Jane Norman of the Des Moines Register writes up yesterday's immigration protest on Capitol Hill, where "members of the clergy spoke at a rally on the west lawn of the Capitol, then marched in their handcuffs, two by two and singing 'We Shall Overcome.'" LINK
Coverage from the Houston Chronicle: LINK
Washington Post: LINK
USA Today: LINK
Chicago Tribune: LINK
Washington Times' editorial backs Bill Frist's "enforcement first" bill. LINK
David Savage of the Los Angeles Times curtain raises the Hamdan case set to be argued before the Supreme Court today. LINK
The Schwarzenegger Era:
Gov. Arnold Schwarzenegger's chief strategist Matthew Dowd announced the Schwarzenegger campaign's first television ad of the 2006 election during a conference call yesterday. The ad focuses on economic improvements in California over the last four years. The ads will air in the Bakersfield, Los Angeles, San Francisco, San Diego, and Sacramento markets, as the governor speaks about the economy in these areas during the week.
The San Francisco Chronicle's Carla Marinucci on Schwarzenegger's ad debut. LINK
Schwarzenegger added two media consultants—National Media head Alex Castellanos and Strategic Perception Fred Davis III—who both helped Bush win reelection in 2004 to his Bush team, writes the AP. LINK
Politics of global warming:
The Wall Street Journal's John Fialka reports that the global warming debate in the Senate Energy Committee is shifting from "whether" the federal government should impose stricter emissions to "how."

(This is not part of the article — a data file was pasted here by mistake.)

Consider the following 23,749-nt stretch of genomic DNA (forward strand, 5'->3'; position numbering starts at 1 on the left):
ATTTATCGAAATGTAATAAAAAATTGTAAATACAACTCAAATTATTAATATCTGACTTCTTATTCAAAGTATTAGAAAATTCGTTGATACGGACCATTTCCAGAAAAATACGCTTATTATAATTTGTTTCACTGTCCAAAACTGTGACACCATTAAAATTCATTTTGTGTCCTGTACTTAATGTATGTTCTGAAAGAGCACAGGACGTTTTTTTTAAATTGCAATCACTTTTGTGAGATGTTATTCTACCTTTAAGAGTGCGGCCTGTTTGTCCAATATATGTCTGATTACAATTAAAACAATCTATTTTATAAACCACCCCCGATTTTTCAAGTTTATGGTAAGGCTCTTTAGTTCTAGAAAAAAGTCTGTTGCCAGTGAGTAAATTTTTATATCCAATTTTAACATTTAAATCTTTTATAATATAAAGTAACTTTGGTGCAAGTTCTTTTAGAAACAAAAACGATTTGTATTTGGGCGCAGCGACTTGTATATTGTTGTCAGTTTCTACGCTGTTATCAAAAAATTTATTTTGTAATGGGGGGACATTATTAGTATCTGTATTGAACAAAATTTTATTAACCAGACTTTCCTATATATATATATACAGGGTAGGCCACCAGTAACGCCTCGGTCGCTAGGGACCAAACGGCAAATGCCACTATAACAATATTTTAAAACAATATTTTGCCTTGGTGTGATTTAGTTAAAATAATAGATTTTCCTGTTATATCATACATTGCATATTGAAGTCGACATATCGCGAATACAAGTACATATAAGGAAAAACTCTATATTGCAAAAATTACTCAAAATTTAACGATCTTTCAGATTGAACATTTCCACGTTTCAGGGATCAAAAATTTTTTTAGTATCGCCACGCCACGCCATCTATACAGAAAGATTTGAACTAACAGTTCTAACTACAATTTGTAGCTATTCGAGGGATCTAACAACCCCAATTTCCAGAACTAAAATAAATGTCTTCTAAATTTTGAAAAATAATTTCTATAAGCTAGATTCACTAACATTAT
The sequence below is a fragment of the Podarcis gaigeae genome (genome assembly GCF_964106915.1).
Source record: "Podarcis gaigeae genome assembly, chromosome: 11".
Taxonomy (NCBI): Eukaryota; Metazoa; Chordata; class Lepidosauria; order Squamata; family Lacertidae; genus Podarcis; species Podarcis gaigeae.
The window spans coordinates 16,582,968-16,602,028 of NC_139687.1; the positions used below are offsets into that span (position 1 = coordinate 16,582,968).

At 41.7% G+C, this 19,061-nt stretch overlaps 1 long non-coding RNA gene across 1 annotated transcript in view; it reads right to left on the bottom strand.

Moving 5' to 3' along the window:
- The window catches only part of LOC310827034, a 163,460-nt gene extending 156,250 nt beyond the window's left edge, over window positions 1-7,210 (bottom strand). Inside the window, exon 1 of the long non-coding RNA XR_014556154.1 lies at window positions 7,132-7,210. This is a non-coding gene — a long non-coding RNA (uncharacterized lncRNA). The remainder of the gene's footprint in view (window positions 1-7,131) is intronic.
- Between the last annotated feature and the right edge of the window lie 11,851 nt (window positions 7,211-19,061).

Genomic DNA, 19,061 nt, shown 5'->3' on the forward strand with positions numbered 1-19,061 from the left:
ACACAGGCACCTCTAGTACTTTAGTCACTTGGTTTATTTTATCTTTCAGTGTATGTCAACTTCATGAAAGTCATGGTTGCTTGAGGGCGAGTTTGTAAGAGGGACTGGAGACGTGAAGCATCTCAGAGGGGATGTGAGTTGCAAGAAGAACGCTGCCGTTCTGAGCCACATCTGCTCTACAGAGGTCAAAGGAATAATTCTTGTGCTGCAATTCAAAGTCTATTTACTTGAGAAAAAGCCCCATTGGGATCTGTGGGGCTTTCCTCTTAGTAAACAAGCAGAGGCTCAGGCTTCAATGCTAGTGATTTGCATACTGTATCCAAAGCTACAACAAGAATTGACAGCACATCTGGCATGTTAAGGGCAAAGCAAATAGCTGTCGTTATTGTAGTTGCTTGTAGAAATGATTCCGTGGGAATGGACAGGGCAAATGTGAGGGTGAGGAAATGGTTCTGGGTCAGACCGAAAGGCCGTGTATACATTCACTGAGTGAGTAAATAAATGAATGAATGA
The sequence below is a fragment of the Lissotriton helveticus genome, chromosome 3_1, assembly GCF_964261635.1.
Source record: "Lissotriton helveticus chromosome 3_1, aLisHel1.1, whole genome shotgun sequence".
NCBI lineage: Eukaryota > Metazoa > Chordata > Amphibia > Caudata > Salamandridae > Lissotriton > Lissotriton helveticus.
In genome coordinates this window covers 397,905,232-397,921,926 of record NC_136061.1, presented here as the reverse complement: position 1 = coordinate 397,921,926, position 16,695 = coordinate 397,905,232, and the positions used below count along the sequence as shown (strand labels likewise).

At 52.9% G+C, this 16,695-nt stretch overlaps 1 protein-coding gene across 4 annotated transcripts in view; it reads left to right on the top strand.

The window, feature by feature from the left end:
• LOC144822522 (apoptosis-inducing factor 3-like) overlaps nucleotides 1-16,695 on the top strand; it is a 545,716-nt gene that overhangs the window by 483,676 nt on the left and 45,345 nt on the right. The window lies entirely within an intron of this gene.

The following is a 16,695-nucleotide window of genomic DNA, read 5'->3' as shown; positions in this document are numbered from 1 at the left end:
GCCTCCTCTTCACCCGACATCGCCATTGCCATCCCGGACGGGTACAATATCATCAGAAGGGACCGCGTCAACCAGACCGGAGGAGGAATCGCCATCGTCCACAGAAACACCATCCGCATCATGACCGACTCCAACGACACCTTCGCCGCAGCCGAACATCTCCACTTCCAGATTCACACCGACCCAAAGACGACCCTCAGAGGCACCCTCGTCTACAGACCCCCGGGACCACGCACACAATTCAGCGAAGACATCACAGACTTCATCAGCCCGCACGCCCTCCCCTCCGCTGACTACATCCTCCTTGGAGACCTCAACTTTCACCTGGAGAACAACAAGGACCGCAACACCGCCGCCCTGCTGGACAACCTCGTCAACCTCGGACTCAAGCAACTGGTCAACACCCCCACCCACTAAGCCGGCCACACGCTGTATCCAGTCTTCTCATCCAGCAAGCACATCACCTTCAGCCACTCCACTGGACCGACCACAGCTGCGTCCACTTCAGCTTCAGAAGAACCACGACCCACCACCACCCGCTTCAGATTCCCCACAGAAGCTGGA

Bush Administration agenda:
The Boston Globe's Savage on House Democrats' efforts to have President Bush rescind "his assertion that he can ignore portions of the USA Patriot Act. . ." LINK
Kit Seelye of the New York Times reports that President Bush has begun a series of off the record sessions with teams of reporters covering the White Houses for various news organizations. The New York Times has declined to participate in such a session with the President. "As a matter of policy and practice, we would prefer when possible to conduct on-the-record interviews with public officials," said Washington bureau chief Taubman. LINK
The New York Times isn't meeting with the President. But according to Editor & Publisher's Joe Strupp, yesterday's meetings included the Washington Times, Los Angeles Times, the Wall Street Journal, Associated Press, and Cox Newspapers. Another meeting is scheduled for today. LINK
More from the Washington Post: LINK